"Ethics and Strategy go hand-in-hand. My work, both as a researcher and a speaker revolves around these two topics. "
Henrika Franck is the Vice Rector of Research and Innovation at the Arcada University of Applied Sciences in Helsinki, Finland. She is also a visiting researcher at the Aalto University School of Business, Department of Management Studies. Franck’s research specializes in the actions of individuals and groups in the context of strategic/organizational/societal change, focusing on individuals as agentic moral actors.
Franck has studied various industries; the energy sector, Silicon Valley entrepreneurs, broadcast media and museums/art. Her research is multi-disciplinary, inspired by philosophy, psychology and sociology, but aims at advancing research and development in the area of organizational studies and strategic management. Franck’s doctoral thesis won the Grigor McClelland Best Thesis Award 2012, and the second prize in the EDAMBA thesis competition.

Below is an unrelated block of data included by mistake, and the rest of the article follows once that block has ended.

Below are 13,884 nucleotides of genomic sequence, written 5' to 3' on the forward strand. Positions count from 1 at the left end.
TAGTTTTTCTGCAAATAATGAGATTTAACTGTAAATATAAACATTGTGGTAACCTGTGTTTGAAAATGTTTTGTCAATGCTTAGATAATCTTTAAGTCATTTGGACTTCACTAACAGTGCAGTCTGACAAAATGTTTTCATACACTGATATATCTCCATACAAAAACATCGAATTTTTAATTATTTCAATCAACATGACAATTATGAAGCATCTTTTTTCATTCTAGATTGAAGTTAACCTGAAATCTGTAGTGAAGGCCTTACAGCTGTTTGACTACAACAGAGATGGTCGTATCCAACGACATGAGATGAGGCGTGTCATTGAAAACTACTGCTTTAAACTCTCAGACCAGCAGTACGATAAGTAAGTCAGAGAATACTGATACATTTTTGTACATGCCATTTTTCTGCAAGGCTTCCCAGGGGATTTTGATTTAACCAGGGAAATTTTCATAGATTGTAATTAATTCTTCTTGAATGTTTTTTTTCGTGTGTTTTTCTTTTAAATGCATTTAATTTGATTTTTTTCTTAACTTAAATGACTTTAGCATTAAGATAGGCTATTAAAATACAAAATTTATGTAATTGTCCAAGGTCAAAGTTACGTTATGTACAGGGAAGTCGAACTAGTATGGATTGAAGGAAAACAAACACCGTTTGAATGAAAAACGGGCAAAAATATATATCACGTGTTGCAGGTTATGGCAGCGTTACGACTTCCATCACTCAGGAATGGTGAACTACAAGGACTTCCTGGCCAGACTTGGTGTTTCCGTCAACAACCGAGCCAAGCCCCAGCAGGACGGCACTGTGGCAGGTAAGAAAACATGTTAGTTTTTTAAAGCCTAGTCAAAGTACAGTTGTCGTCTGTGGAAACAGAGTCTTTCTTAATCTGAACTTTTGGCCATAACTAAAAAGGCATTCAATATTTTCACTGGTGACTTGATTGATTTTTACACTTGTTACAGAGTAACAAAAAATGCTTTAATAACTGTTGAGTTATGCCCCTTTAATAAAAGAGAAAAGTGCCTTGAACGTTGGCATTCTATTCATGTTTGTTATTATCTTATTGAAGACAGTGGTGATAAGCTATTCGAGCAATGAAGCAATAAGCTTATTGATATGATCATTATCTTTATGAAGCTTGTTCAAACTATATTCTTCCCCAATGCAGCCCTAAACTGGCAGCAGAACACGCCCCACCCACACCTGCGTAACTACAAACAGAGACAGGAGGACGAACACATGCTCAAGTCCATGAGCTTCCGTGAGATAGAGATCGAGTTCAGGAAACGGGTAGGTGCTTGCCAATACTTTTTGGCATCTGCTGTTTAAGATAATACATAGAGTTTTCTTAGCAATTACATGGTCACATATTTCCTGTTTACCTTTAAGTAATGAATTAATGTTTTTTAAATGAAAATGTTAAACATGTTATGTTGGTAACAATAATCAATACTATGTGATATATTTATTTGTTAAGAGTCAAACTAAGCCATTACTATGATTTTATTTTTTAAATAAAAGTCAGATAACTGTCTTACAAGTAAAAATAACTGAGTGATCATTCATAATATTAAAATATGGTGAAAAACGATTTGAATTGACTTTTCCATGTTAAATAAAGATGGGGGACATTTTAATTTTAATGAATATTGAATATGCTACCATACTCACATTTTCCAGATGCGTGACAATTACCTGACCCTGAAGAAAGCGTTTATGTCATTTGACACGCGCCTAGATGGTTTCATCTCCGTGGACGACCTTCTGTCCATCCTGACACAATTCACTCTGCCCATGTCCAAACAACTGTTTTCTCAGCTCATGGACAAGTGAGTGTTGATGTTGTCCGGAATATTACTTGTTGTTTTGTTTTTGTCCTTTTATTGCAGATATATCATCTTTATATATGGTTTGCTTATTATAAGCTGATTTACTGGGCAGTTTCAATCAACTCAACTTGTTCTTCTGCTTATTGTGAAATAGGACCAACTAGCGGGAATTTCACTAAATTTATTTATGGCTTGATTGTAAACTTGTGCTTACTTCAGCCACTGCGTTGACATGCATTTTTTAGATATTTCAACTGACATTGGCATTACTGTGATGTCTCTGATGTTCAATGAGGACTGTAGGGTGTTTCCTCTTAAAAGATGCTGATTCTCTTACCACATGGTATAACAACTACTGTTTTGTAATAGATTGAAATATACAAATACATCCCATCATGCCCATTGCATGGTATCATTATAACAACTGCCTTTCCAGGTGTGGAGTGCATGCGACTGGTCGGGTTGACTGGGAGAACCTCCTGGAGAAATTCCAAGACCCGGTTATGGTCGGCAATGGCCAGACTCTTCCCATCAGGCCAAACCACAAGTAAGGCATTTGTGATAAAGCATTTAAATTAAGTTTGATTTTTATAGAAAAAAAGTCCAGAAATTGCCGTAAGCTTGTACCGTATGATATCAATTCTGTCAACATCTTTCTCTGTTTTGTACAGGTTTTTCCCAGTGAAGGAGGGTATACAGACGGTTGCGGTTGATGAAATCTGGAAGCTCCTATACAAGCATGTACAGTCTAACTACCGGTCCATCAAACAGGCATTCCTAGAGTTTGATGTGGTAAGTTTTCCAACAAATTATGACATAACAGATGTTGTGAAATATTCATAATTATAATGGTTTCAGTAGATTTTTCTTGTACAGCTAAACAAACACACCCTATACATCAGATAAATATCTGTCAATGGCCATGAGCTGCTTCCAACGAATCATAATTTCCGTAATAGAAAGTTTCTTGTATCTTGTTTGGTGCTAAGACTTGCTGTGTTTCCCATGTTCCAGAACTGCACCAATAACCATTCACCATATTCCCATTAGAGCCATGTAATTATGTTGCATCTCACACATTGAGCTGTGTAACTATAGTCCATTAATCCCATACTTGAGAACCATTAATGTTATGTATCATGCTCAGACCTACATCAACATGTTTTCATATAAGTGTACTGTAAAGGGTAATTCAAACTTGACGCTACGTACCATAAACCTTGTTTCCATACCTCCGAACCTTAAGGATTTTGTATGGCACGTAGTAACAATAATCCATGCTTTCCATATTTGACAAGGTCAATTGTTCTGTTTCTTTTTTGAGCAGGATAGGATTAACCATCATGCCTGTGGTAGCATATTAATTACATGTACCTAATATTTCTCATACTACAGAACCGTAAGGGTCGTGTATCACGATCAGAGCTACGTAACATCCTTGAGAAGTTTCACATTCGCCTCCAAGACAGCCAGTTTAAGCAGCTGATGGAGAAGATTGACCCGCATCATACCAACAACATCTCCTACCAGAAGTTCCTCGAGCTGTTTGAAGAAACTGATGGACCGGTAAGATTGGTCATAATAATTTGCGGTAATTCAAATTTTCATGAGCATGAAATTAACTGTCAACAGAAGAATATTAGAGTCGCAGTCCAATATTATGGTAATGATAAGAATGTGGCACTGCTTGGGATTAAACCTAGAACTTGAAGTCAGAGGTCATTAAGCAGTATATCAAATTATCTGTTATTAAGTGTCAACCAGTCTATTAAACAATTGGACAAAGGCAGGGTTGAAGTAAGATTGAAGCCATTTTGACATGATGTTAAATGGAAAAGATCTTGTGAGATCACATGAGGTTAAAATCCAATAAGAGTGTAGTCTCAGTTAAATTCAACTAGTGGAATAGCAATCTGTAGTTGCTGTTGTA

Henrika Franck’s work has been published in Strategic Management Journal, Organization Studies, Organizational Behavior and Human Decision Processes and in various books and book chapters. Franck earned her PhD degree at the Hanken School of Economics and spent the academic year 2014-15 in Scancor at Stanford University. She currently serves as a member of the editorial board of Organization Studies. Before her academic career she worked as a journalist at the National Broadcasting Company (YLE) and as head of Marketing and Communication at the Hanken School of Economics.
Gylfe, P., Franck, H., & Vaara, E. (2019). Living with paradox through irony. Organizational Behavior and Human Decision Processes. On-line.
Savage, P., Cornelissen, J., Franck H. (2017) Fiction and Organization Studies. Organization Studies, 39(7), 975-994.
Gylfe, P., Franck, H., Lebaron, C., & Mantere, S. (2016). Video methods in strategy research: Focusing on embodied cognition. Strategic Management Journal, 37(1), 133-148.
Vesa, M., & Franck, H. (2013). Bringing strategy to time, studying strategy as experiential vectors. Scandinavian Journal of Management, 29(1), 23-34.